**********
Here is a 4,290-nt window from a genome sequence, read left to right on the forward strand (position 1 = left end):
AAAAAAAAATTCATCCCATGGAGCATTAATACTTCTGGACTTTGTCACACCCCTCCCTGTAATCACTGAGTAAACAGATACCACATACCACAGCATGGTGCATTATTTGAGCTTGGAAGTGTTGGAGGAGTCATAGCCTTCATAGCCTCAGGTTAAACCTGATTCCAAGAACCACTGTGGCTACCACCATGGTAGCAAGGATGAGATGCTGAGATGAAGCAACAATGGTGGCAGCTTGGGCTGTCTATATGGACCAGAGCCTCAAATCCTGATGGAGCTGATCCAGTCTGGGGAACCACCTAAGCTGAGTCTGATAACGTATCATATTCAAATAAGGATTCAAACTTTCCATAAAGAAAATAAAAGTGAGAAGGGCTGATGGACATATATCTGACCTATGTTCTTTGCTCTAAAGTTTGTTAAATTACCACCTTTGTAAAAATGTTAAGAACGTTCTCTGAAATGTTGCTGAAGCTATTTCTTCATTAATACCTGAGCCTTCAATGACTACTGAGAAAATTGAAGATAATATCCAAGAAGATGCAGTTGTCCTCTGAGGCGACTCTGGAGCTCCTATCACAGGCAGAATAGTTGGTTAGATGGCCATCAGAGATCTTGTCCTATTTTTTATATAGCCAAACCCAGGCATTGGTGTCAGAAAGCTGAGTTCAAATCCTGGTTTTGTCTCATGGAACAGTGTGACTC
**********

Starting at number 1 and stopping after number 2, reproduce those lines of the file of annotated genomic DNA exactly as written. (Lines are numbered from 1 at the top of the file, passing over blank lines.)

Here is a 4,290-nt window from a genome sequence, read left to right on the forward strand (position 1 = left end):
AAAAAAAAATTCATCCCATGGAGCATTAATACTTCTGGACTTTGTCACACCCCTCCCTGTAATCACTGAGTAAACAGATACCACATACCACAGCATGGTGCATTATTTGAGCTTGGAAGTGTTGGAGGAGTCATAGCCTTCATAGCCTCAGGTTAAACCTGATTCCAAGAACCACTGTGGCTACCACCATGGTAGCAAGGATGAGATGCTGAGATGAAGCAACAATGGTGGCAGCTTGGGCTGTCTATATGGACCAGAGCCTCAAATCCTGATGGAGCTGATCCAGTCTGGGGAACCACCTAAGCTGAGTCTGATAACGTATCATATTCAAATAAGGATTCAAACTTTCCATAAAGAAAATAAAAGTGAGAAGGGCTGATGGACATATATCTGACCTATGTTCTTTGCTCTAAAGTTTGTTAAATTACCACCTTTGTAAAAATGTTAAGAACGTTCTCTGAAATGTTGCTGAAGCTATTTCTTCATTAATACCTGAGCCTTCAATGACTACTGAGAAAATTGAAGATAATATCCAAGAAGATGCAGTTGTCCTCTGAGGCGACTCTGGAGCTCCTATCACAGGCAGAATAGTTGGTTAGATGGCCATCAGAGATCTTGTCCTATTTTTTATATAGCCAAACCCAGGCATTGGTGTCAGAAAGCTGAGTTCAAATCCTGGTTTTGTCTCATGGAACAGTGTGACTC